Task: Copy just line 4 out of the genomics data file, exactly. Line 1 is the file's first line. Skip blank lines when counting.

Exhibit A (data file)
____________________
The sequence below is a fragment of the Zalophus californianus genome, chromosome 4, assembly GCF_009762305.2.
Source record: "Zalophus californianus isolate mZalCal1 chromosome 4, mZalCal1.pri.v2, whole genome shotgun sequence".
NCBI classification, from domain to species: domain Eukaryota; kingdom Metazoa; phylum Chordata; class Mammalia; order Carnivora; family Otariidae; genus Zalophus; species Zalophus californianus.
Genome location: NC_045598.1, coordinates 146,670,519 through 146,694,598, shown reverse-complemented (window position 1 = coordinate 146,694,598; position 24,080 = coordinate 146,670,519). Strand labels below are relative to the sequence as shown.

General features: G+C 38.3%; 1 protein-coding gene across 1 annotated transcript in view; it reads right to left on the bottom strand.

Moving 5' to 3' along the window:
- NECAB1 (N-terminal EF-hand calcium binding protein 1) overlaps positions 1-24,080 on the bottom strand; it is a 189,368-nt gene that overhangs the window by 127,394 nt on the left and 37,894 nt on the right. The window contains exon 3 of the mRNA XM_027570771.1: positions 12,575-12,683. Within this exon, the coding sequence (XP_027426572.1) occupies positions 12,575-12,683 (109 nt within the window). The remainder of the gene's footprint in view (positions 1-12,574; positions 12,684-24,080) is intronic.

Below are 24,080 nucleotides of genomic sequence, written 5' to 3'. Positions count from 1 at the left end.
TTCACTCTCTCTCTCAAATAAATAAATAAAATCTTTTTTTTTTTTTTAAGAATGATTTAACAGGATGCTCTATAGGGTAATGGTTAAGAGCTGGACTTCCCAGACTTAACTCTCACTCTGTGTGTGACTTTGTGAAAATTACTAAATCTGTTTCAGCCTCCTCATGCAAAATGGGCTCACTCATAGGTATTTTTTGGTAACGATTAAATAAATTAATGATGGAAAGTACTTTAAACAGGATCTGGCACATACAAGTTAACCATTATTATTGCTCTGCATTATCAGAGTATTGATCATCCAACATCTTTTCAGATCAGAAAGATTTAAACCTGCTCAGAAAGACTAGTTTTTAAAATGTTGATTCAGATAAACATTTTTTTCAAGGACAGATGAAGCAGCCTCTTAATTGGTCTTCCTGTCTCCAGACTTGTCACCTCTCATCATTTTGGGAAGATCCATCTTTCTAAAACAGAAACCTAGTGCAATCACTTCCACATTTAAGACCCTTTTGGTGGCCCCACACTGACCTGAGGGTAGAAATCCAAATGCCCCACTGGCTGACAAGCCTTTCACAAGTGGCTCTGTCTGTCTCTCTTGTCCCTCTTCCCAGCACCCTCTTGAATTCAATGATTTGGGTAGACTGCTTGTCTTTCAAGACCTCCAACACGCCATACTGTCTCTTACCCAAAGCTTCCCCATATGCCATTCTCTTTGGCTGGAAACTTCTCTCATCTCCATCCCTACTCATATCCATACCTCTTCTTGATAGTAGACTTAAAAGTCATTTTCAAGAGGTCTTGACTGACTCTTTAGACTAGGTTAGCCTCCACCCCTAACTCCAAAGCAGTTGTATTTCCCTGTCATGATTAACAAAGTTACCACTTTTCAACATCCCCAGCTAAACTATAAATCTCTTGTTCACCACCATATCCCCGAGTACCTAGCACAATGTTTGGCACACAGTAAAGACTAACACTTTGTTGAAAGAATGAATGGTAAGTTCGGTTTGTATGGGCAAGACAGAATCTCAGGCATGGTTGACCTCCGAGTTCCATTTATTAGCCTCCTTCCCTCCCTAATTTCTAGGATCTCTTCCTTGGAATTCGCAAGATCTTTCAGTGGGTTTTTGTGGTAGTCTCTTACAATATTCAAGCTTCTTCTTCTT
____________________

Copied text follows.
Genome location: NC_045598.1, coordinates 146,670,519 through 146,694,598, shown reverse-complemented (window position 1 = coordinate 146,694,598; position 24,080 = coordinate 146,670,519). Strand labels below are relative to the sequence as shown.